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WARNING: This review might contain spoilers! Do not read further if you have not watched the film.
The twelve year wait for a new Japanese-made Godzilla movie is finally over with the debut of 2016’s Shin Godzilla, written and directed by Evangelion creator Hideaki Anno.
Set in an entirely new universe with no narrative connection to any of the preceding films, the film is a contemporary take on a classic character that embodies the spirit of the 1954 original. Audiences expecting a ‘typical monster movie’ may be confused or disappointed with the outcome.
The truth is, Shin Godzilla is political satire centered around the ineffectiveness of the Japanese government in handling crises. In fact, the first twenty minutes alone are dedicated to the bumbling and indecisive efforts of the Cabinet to respond to Godzilla’s initial emergence, a fact noted by a character in the film as ’embarrassing’.
Viewers are thrust into the midst of this conflict of ideals through the eyes of tenacious Deputy Chief Cabinet Secretary Rando Yaguchi, played wonderfully by Hiroki Hasegawa. Racing against time in anticipation of a possible reemergence by Godzilla, Yaguchi puts together a ragtag team of scientists and researchers to understand the creature while continuing to navigate through the overly complex layers of bureaucracy.
As for Godzilla himself, the latest incarnation of the character is downright terrifying. Not only is his skin impervious to the weapons of the entire Japan Self Defence Force, his classic atomic breath can also be fired from his mouth, tail and dorsal fins, causing an incredible amount of death and destruction in his path. In macabre fashion, Anno models the collateral damage left in Godzilla’s wake after the Fukushima earthquake and tsunami, evoking memories of the darkest day in the history of postwar Japan.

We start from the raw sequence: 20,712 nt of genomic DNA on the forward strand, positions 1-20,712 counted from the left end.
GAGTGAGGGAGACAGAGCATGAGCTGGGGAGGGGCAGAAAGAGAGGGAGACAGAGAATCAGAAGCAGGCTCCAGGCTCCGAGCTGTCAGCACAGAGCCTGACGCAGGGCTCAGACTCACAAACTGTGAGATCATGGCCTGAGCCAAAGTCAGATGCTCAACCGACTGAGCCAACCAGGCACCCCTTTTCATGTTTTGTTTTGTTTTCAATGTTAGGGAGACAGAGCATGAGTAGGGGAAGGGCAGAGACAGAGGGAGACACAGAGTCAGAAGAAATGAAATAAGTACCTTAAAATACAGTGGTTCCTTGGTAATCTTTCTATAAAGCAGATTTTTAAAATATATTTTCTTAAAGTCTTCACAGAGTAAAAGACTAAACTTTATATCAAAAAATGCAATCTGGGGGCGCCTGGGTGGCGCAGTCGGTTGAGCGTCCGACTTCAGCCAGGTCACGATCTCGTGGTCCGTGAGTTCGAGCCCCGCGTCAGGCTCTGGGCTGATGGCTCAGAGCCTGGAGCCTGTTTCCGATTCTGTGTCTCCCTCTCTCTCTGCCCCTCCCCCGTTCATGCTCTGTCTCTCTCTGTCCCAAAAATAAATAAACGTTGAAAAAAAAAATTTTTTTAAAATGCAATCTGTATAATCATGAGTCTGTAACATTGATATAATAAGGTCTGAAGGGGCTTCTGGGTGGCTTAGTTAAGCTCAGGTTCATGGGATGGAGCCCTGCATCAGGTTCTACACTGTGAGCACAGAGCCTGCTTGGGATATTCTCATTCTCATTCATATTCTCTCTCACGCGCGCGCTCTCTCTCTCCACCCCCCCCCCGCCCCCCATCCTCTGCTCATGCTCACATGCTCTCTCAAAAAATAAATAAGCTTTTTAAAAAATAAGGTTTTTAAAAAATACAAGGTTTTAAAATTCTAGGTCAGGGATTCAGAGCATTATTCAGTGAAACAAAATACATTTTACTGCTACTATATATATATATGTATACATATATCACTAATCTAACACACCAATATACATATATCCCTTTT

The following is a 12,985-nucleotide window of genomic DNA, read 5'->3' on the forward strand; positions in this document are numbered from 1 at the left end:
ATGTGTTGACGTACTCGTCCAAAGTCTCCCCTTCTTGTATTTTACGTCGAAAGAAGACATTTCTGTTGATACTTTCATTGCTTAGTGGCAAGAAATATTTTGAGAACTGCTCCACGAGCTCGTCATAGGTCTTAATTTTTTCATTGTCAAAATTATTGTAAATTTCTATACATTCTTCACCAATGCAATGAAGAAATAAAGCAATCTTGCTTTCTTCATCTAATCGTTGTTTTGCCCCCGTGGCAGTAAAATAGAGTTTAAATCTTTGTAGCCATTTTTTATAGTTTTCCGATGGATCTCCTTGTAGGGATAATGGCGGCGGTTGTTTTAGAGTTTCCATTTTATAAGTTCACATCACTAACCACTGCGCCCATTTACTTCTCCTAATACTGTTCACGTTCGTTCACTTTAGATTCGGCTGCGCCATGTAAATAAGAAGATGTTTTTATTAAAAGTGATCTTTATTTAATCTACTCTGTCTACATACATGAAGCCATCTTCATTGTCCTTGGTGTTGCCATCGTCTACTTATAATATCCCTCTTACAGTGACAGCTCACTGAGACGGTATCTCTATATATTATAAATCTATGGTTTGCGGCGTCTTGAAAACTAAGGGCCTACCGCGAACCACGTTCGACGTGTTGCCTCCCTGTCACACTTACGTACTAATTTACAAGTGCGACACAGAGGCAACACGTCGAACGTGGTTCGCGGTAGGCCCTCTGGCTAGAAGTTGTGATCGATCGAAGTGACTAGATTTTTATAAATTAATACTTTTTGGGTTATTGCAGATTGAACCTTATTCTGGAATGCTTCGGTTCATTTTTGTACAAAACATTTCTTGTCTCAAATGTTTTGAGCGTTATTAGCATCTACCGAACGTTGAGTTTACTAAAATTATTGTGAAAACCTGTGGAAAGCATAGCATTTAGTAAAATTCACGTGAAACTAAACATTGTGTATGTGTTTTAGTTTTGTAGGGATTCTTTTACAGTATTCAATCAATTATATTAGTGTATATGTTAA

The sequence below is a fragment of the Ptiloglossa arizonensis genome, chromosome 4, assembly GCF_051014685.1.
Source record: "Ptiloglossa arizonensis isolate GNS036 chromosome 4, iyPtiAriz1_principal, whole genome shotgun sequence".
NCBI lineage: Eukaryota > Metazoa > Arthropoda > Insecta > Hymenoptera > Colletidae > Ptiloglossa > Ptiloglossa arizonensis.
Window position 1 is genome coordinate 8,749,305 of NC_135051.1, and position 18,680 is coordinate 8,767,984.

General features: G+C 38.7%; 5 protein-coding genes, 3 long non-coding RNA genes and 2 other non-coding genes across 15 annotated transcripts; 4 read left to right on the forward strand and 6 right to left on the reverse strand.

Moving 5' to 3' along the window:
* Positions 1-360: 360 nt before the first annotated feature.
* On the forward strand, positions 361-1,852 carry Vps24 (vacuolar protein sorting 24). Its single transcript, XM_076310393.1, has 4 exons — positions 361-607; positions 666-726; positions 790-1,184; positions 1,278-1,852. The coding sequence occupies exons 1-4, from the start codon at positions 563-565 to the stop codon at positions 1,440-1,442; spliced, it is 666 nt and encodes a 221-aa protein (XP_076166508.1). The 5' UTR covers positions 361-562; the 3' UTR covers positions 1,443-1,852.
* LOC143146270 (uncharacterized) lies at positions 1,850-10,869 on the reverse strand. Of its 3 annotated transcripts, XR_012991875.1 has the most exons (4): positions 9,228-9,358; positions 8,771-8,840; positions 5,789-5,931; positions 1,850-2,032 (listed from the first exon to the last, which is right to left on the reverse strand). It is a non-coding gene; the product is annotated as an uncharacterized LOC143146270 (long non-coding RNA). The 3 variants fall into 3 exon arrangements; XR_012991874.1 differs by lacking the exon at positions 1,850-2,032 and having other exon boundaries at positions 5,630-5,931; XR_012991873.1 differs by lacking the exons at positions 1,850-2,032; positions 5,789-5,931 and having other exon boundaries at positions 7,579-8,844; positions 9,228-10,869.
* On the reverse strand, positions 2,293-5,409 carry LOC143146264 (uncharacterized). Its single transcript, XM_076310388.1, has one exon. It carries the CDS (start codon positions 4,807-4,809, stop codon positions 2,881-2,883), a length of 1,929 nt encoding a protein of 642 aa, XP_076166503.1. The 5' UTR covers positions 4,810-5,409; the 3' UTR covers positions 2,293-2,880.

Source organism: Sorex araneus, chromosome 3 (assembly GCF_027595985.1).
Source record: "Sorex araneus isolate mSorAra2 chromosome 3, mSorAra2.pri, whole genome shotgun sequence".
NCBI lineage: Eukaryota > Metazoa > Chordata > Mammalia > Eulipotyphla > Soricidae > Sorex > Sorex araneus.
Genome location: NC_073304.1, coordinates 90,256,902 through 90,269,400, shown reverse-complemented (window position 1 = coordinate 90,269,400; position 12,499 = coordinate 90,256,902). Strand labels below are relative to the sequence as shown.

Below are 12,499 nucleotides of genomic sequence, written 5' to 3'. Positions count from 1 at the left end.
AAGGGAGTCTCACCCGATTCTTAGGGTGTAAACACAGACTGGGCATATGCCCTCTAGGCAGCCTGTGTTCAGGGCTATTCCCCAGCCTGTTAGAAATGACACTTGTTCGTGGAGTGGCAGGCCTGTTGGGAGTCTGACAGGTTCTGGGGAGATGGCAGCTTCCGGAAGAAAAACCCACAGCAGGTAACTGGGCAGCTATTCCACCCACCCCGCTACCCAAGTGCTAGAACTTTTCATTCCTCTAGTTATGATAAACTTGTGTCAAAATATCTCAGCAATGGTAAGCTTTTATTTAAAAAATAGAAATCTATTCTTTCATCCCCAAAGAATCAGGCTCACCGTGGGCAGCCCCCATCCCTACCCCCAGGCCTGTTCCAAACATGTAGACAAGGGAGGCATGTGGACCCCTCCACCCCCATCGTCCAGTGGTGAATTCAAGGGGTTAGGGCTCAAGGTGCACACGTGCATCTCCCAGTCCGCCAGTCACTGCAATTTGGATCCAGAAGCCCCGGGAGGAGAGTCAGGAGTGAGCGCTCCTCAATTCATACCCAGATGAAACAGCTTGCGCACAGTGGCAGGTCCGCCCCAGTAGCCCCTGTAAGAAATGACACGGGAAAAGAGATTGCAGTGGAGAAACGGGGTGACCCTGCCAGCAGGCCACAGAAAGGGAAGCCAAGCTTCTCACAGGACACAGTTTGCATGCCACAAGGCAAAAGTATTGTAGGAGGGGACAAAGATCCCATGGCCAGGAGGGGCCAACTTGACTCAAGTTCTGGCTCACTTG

The motivations of Godzilla’s appearance and movements are largely left to imagination, with more focus being called unto the misgivings of the powers that be. The Japanese government’s abominable handling of the incident, as well as the decision by a US-led United Nations coalition to drop a third atomic bomb on Japan in an effort to ‘exterminate’ Godzilla, all reek of a prevalent inability to learn from the mistakes of their predecessors.
Bureaucracy is the real villain here. Parallels to the Fukushima disaster of March 2011 and mentions of Hiroshima might also unavoidably provoke haunting memories for the Japanese. However, Anno’s final message is clear and distinct, albeit familiar: Amidst the unprecedented threat of a near-invincible giant monster and a third atomic bomb, the Japanese people still manage to emerge victorious through their sheer resilience, determination and hard work. Thanks to the right leadership.